I have 2 young children (5 & 9) who have only really had experience with other very friendly dogs in the family and never lived with a dog, so they are not really very dog-savvy. The 5 year old is awaiting a diagnosis of sensory processing disorder, which obviously has a big affect on his interactions with the world, he is impulsive, driven to touch everything, boisterous and extremely active. He can't help his behaviour.

My kids are away at their dad's for a few weeks, and due to the dogs behaviour I have told the owner that the dogs behaviour is unacceptable in my home, I feel strongly that my children will be at risk of a more serious bite than has already occurred when they come back. I do not want the dog here with my kids as things are, the owner is someone I love and they are very welcome to stay until they get their life back in order. I know the dog is loved so I have said the owner has these two kid-free weeks to show they are going to take full responsibility for the dog by:

1) Exercising the dog - they don't work so have time for dog walking. I have said the dog must go out at least twice a day (if you can't give a dog that much you shouldn't have one as far as I'm concerned), and suggested more would be better as walking is really good for dogs (and people).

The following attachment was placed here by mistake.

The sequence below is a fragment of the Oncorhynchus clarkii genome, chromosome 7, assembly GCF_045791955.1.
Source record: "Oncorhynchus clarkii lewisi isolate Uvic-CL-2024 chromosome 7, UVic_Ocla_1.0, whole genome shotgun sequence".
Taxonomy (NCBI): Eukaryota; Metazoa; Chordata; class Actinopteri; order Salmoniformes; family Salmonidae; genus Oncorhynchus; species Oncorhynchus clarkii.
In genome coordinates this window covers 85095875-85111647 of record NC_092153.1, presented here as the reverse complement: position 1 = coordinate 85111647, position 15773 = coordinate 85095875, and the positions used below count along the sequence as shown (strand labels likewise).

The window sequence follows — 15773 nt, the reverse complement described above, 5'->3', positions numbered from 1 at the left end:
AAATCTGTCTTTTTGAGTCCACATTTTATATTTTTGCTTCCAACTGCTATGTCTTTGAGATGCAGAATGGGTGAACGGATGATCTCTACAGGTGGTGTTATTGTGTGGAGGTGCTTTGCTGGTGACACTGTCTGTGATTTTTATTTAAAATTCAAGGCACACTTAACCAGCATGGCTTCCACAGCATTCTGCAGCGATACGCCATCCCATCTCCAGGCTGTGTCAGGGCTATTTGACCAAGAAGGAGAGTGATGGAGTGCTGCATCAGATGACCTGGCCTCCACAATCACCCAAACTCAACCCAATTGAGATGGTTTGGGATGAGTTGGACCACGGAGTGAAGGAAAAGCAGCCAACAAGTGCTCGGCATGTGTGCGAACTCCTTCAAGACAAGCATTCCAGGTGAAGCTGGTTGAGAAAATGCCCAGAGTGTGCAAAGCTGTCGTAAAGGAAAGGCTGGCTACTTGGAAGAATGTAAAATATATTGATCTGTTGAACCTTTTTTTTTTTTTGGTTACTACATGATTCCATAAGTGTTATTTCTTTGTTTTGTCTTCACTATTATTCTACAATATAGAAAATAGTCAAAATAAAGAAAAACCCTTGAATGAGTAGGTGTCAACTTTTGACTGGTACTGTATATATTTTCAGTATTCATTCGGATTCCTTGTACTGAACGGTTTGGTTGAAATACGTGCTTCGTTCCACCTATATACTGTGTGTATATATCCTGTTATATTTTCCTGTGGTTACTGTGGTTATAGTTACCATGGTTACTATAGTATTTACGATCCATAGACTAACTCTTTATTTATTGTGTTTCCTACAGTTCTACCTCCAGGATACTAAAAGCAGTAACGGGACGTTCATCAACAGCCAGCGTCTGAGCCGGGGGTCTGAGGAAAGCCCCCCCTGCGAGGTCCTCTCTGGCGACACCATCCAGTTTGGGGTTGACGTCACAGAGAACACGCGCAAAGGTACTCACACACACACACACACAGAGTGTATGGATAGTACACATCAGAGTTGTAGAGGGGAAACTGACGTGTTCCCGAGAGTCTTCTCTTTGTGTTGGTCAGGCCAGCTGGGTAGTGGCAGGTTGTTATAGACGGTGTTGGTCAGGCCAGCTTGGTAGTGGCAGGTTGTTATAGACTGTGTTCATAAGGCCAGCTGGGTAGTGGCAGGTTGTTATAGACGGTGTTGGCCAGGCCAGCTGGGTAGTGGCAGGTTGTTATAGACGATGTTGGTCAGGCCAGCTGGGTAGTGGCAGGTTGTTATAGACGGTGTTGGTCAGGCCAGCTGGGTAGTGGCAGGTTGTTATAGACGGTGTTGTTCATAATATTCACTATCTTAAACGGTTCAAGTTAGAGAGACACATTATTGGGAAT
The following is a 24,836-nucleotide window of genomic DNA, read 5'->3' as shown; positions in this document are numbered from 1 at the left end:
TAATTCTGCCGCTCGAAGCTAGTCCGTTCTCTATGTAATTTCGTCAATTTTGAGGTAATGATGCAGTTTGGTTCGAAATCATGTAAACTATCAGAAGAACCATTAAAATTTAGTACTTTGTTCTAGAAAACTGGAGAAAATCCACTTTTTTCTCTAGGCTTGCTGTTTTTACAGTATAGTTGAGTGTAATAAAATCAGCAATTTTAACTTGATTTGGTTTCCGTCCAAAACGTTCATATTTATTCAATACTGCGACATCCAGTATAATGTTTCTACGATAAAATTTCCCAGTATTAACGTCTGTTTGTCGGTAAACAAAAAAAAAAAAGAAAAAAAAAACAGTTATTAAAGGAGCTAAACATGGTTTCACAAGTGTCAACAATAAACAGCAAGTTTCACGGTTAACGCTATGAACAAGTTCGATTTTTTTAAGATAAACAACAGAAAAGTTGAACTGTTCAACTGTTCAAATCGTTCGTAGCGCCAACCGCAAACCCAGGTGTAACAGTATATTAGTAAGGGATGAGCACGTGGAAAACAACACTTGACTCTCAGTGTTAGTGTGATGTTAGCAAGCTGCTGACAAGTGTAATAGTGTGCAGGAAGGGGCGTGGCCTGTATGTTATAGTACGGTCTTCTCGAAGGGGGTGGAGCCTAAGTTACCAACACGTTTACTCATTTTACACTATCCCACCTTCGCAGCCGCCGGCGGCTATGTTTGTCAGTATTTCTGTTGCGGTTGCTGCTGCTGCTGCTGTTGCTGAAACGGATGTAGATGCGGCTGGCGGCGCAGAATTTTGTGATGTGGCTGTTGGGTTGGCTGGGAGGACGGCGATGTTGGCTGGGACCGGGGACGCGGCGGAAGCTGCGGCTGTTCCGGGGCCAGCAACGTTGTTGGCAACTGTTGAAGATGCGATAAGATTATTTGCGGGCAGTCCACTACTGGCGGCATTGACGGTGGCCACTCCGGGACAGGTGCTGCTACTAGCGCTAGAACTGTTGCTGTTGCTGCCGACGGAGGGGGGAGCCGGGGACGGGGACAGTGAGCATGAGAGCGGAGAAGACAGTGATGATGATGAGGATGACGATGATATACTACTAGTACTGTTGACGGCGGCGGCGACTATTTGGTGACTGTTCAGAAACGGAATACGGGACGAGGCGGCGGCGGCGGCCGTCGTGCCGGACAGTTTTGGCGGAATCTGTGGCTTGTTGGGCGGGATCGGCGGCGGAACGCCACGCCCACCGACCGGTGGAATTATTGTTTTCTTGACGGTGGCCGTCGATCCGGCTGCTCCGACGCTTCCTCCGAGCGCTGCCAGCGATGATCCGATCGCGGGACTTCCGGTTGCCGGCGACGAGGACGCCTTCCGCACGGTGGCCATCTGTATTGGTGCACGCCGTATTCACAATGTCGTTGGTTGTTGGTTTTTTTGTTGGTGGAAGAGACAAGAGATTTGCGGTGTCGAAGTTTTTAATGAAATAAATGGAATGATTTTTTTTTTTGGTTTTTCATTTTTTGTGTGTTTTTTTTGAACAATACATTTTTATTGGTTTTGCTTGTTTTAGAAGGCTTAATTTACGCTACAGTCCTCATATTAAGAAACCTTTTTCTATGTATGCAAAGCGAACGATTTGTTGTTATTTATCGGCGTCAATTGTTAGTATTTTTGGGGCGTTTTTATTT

2) Spend time a few times a day (short sessions) training the dog in general obedience.
3) Work on the dogs real issues every day; separation anxiety, food-provoked aggression and general aggression towards strangers. Walking and general obedience training should make these issues easier to deal with too.
4) Keep the dog under control/close supervision at all times while it lives here.

For the first couple of days I tried to offer a bit of support as I have trained a dog before, I'm no expert but I do know the basics of general obedience training - 'high/low-value' rewards, timing, consistency, positive attitude. The dog is smart and food motivated. The owner proved much more resistant to training and has largely ignored/resented my advice. When it comes to other issues there seems to be some really good, positive advice on the internet - I am no expert and not really in a position to advise (I don't think the owner would/could employ a behaviourist which I do realise would be the best option). I have no doubt this dog can be turned around and go on to have a happy life, it has developed very bad habits rather than being a mean dog (although I would never agree a dog with it's history should live with children or an owner who didn't understand dogs well).